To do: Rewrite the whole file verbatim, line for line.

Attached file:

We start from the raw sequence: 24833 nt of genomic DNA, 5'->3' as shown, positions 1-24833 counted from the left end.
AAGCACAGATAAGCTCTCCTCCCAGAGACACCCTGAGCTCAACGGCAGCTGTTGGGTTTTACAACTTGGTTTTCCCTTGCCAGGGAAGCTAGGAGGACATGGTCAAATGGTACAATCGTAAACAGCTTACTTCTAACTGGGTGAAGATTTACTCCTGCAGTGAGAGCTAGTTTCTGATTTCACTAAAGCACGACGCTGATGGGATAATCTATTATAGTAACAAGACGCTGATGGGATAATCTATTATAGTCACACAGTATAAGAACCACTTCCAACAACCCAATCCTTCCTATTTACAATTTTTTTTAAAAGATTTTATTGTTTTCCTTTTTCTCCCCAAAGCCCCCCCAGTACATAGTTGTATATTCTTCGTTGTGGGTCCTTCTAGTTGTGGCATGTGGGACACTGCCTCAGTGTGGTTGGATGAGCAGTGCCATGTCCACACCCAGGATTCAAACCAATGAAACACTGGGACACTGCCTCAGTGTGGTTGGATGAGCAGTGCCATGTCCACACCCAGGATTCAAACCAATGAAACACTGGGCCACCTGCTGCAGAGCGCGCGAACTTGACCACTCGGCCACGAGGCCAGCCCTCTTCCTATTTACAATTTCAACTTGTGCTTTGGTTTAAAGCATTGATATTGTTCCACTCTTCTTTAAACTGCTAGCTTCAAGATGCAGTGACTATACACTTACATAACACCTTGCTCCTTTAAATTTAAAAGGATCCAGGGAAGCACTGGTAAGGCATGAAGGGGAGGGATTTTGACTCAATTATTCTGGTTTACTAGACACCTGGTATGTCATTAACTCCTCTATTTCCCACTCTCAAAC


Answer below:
We start from the raw sequence: 24833 nt of genomic DNA, 5'->3' as shown, positions 1-24833 counted from the left end.
AAGCACAGATAAGCTCTCCTCCCAGAGACACCCTGAGCTCAACGGCAGCTGTTGGGTTTTACAACTTGGTTTTCCCTTGCCAGGGAAGCTAGGAGGACATGGTCAAATGGTACAATCGTAAACAGCTTACTTCTAACTGGGTGAAGATTTACTCCTGCAGTGAGAGCTAGTTTCTGATTTCACTAAAGCACGACGCTGATGGGATAATCTATTATAGTAACAAGACGCTGATGGGATAATCTATTATAGTCACACAGTATAAGAACCACTTCCAACAACCCAATCCTTCCTATTTACAATTTTTTTTAAAAGATTTTATTGTTTTCCTTTTTCTCCCCAAAGCCCCCCCAGTACATAGTTGTATATTCTTCGTTGTGGGTCCTTCTAGTTGTGGCATGTGGGACACTGCCTCAGTGTGGTTGGATGAGCAGTGCCATGTCCACACCCAGGATTCAAACCAATGAAACACTGGGACACTGCCTCAGTGTGGTTGGATGAGCAGTGCCATGTCCACACCCAGGATTCAAACCAATGAAACACTGGGCCACCTGCTGCAGAGCGCGCGAACTTGACCACTCGGCCACGAGGCCAGCCCTCTTCCTATTTACAATTTCAACTTGTGCTTTGGTTTAAAGCATTGATATTGTTCCACTCTTCTTTAAACTGCTAGCTTCAAGATGCAGTGACTATACACTTACATAACACCTTGCTCCTTTAAATTTAAAAGGATCCAGGGAAGCACTGGTAAGGCATGAAGGGGAGGGATTTTGACTCAATTATTCTGGTTTACTAGACACCTGGTATGTCATTAACTCCTCTATTTCCCACTCTCAAAC